FTX founder Sam Bankman-Fried spoke today from an undisclosed location in the Bahamas with reporter Andrew Ross Sorkin for a DealBook event, a discussion his legal team would “very” disapprove of, he told Sorkin with a boyish grin.
Hedge fund billionaire Bill Ackman later tweeted that he thought “SBF” was “tell the truth.” But we’re not so sure. In fact, after watching the live stream, we’re still wrestling with whether it was believable.
Sounding almost studiously amateurish throughout the back-and-forth, Bankman-Fried insisted he did not knowingly mix funds between FTX and trading firm he controls, Alameda Research, which has since been discovered that the exchange had funneled $10 billion in client assets Alameda to use for trade, credit and investment activities.
Though between $1 billion and $2 billion appears to be missing, and though company executives have reportedly set up an accounting “backdoor” to bypass red flags, when Sorkin asked about the outfits’ interdependence, Bankman-Fried said he was “honest.” said surprised at how large Alameda’s position was, indicating a further failure of oversight on my part and a failure to appoint someone with primary responsibility for it.”
Notably, Bankman-Fried ended up using “supervision” nine times, although he appeared to blame others. When asked if he should have taken any money from FTX users’ accounts at all, he pointed the finger at Alameda and said, “I didn’t run away [it], I didn’t know exactly what was going on. I didn’t know the magnitude of her position. I’ve learned a lot of this over the past month, kind of frantically doing it.” Apparently, he added, “That’s a pretty big mistake. I call that a pretty big oversight that I wasn’t more aware of.”
At many points during his back-and-forth with Sorkin, Bankman also appeared delusional. He said before FTX filed for bankruptcy – a move he reluctantly approved four days after his initial proposal – “it had a keen interest in funding [FTX]. A lot of pretty strong interest, you know, worth many billions of dollars.”
It really didn’t look like it from the outside (!). As was well documented, there was no interest from Binance. There was no interest from his scorched venture capitalists, whom Bankman-Fried incidentally spared in today’s interview. (When asked by Sorkin if “Sequoia Capital, Paradigm, and some very large venture capital firms” who funded FTX ever asked Bankman-Fried how much risk he was taking and “if they have any responsibility,” he replied, “I do don’t know I don’t think they are responsible for this… most of what they focused on was… what could become of FTX…”)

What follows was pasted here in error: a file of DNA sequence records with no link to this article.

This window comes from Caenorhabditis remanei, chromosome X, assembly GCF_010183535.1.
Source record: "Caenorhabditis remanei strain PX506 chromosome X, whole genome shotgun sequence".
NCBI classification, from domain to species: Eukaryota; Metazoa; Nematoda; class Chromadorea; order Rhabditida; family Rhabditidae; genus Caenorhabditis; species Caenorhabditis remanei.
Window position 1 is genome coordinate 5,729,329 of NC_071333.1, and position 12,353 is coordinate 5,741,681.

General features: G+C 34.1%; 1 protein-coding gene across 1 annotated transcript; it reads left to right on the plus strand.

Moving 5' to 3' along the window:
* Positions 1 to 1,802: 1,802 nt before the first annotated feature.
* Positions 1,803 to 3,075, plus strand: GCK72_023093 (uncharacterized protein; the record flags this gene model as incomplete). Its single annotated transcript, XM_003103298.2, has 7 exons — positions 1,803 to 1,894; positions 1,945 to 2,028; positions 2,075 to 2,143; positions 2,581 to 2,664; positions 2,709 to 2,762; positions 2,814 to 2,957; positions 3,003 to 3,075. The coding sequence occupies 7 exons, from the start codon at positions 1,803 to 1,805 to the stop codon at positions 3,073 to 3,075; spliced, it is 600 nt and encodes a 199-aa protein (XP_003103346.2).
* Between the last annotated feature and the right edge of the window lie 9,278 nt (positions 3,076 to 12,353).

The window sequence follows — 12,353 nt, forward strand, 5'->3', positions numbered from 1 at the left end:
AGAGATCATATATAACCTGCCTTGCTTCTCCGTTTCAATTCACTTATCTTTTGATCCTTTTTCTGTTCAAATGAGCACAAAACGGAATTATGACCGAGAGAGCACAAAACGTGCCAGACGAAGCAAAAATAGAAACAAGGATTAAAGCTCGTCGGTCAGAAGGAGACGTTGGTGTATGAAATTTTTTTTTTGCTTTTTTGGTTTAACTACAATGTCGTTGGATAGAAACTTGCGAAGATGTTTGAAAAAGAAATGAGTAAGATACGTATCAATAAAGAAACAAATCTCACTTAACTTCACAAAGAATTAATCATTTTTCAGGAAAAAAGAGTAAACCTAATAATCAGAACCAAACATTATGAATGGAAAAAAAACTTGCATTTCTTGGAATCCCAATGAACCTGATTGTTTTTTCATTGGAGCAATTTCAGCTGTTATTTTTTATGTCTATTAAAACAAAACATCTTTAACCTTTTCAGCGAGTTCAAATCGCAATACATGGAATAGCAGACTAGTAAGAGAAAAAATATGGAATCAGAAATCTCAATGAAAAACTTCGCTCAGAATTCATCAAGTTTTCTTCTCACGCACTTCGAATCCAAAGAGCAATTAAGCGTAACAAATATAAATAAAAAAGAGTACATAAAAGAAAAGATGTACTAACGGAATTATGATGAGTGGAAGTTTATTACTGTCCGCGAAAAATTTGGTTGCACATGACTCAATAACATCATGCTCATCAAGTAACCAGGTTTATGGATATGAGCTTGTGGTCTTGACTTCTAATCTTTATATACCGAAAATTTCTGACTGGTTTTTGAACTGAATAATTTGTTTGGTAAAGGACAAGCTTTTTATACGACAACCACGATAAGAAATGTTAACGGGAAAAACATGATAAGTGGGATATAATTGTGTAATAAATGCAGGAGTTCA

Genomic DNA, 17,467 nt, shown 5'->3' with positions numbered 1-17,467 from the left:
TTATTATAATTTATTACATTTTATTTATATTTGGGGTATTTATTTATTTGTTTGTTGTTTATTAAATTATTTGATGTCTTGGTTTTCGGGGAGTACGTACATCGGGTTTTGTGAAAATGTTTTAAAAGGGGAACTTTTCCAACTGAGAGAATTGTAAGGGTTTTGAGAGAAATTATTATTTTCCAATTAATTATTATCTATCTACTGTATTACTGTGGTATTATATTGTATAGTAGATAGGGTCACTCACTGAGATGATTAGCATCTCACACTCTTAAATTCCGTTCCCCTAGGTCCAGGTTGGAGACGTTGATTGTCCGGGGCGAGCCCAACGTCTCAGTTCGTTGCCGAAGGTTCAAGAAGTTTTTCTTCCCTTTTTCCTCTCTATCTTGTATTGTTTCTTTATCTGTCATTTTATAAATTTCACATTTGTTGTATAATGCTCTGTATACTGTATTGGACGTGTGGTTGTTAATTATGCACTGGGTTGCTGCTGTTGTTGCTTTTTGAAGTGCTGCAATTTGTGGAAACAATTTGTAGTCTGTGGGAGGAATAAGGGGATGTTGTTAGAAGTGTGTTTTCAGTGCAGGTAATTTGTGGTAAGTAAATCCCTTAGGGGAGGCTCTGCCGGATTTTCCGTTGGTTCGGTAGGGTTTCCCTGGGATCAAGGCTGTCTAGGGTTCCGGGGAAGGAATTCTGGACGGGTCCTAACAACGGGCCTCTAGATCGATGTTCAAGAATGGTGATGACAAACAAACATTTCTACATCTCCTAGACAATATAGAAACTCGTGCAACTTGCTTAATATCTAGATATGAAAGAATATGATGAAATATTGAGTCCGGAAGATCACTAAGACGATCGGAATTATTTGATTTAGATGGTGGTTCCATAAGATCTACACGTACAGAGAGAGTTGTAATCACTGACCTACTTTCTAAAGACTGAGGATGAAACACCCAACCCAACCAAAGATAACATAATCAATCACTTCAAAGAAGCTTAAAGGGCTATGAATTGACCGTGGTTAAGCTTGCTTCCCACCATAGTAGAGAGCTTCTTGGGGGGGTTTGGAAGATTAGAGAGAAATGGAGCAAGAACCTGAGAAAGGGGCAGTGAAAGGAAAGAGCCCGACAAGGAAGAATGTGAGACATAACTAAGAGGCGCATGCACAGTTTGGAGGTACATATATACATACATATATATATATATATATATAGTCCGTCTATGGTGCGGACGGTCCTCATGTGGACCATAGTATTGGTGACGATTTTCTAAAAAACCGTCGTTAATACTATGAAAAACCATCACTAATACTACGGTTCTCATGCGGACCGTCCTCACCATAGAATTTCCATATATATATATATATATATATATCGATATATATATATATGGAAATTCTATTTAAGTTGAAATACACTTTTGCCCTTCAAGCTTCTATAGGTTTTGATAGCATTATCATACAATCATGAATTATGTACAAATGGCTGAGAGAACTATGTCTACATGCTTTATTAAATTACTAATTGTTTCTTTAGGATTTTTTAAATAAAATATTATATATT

Indeed, today Bankman-Fried has in many ways acted like someone who doesn’t realize his life has just changed dramatically, and who instead believes he can still control FTX’s results despite being forced to retire became. (FTX’s new chief executive, a corporate recovery specialist, has described Bankman-Fried’s responsibility as a “complete failure of corporate governance.”)
He spoke of “many assets that are there [still at FTX], although many of them are not liquid. They were worth quite a bit more than the new debt a month ago, many even a year ago.” Bankman-Fried hinted that he didn’t accept that his clients would lose everything.
He said towards the end of the interview: “I can’t promise you anything and I can’t promise anyone there and it’s not really in my hands to a large extent. But I would think it would be worth exploring [a pathway forward] because I think there’s a possibility that clients could end up being a lot more complete – I don’t know, maybe even completely complete – if there was a really strong, concerted effort.”
It was such an odd notion that we wondered why some of the world’s most experienced investors put it on a pedestal in the first place.
Sure, he had “a bad month,” as he told Sorkin to laughter from the audience. However, it’s just as likely that Bankman-Fried and his circle would eagerly argue that he was simply inept — overwhelmed — and never intentionally engaged in feats.
It makes a big difference. US prosecutors can bring a civil action against anyone accused of incompetence or negligence, and that person may face significant financial consequences. But if a person is proven to have plotted to mislead others, then fraud offenses are on the table, which means jail time is also on the table. For Bankman-Fried, that could spell a far bleaker future.
According to reports, the US Attorney’s Office in Manhattan has already opened an investigation into FTX; the SEC and DOJ are also, of course, poking around, trying to determine whether Bankman-Fried’s maneuvers were intended to deceive or were instead a staggering series of errors.
It’s tempting to conclude the former, that Bankman-Fried made his decisions knowingly. Given his status as a “crypto genius” until recently, it’s hard to imagine him groping in the dark. But it was quite an achievement today if that is the case.